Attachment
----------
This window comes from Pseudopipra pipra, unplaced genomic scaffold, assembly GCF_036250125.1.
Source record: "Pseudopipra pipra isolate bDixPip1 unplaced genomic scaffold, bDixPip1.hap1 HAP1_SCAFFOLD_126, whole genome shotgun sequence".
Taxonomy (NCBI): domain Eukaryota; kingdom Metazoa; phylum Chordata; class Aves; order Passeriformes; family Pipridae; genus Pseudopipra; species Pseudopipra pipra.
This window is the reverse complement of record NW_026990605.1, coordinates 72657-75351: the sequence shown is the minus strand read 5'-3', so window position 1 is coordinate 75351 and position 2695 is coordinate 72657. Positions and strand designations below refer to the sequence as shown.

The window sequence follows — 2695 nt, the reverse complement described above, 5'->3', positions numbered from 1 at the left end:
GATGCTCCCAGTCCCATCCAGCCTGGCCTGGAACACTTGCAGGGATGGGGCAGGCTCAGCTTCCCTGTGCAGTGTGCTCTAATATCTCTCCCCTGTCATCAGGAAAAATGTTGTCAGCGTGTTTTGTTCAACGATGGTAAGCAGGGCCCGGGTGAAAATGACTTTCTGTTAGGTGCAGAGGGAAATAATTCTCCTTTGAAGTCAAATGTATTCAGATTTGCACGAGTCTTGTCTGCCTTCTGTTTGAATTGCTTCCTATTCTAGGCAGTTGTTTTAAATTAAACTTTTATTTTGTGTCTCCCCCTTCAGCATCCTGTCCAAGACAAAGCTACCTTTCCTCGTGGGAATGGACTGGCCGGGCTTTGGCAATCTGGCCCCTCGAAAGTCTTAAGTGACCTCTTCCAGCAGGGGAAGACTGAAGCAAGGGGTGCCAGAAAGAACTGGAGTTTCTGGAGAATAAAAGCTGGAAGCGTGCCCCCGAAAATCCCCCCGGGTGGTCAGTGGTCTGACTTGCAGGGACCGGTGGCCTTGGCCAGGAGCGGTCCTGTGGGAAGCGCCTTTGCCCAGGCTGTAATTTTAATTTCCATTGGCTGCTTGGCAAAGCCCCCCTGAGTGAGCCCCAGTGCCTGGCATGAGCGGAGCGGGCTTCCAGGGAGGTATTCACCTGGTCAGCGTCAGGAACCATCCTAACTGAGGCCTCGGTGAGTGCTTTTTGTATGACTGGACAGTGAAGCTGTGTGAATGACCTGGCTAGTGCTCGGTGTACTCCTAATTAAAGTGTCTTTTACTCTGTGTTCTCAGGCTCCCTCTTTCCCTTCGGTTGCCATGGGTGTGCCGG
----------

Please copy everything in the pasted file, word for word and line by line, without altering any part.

This window comes from Pseudopipra pipra, unplaced genomic scaffold, assembly GCF_036250125.1.
Source record: "Pseudopipra pipra isolate bDixPip1 unplaced genomic scaffold, bDixPip1.hap1 HAP1_SCAFFOLD_126, whole genome shotgun sequence".
Taxonomy (NCBI): domain Eukaryota; kingdom Metazoa; phylum Chordata; class Aves; order Passeriformes; family Pipridae; genus Pseudopipra; species Pseudopipra pipra.
This window is the reverse complement of record NW_026990605.1, coordinates 72657-75351: the sequence shown is the minus strand read 5'-3', so window position 1 is coordinate 75351 and position 2695 is coordinate 72657. Positions and strand designations below refer to the sequence as shown.

The window sequence follows — 2695 nt, the reverse complement described above, 5'->3', positions numbered from 1 at the left end:
GATGCTCCCAGTCCCATCCAGCCTGGCCTGGAACACTTGCAGGGATGGGGCAGGCTCAGCTTCCCTGTGCAGTGTGCTCTAATATCTCTCCCCTGTCATCAGGAAAAATGTTGTCAGCGTGTTTTGTTCAACGATGGTAAGCAGGGCCCGGGTGAAAATGACTTTCTGTTAGGTGCAGAGGGAAATAATTCTCCTTTGAAGTCAAATGTATTCAGATTTGCACGAGTCTTGTCTGCCTTCTGTTTGAATTGCTTCCTATTCTAGGCAGTTGTTTTAAATTAAACTTTTATTTTGTGTCTCCCCCTTCAGCATCCTGTCCAAGACAAAGCTACCTTTCCTCGTGGGAATGGACTGGCCGGGCTTTGGCAATCTGGCCCCTCGAAAGTCTTAAGTGACCTCTTCCAGCAGGGGAAGACTGAAGCAAGGGGTGCCAGAAAGAACTGGAGTTTCTGGAGAATAAAAGCTGGAAGCGTGCCCCCGAAAATCCCCCCGGGTGGTCAGTGGTCTGACTTGCAGGGACCGGTGGCCTTGGCCAGGAGCGGTCCTGTGGGAAGCGCCTTTGCCCAGGCTGTAATTTTAATTTCCATTGGCTGCTTGGCAAAGCCCCCCTGAGTGAGCCCCAGTGCCTGGCATGAGCGGAGCGGGCTTCCAGGGAGGTATTCACCTGGTCAGCGTCAGGAACCATCCTAACTGAGGCCTCGGTGAGTGCTTTTTGTATGACTGGACAGTGAAGCTGTGTGAATGACCTGGCTAGTGCTCGGTGTACTCCTAATTAAAGTGTCTTTTACTCTGTGTTCTCAGGCTCCCTCTTTCCCTTCGGTTGCCATGGGTGTGCCGG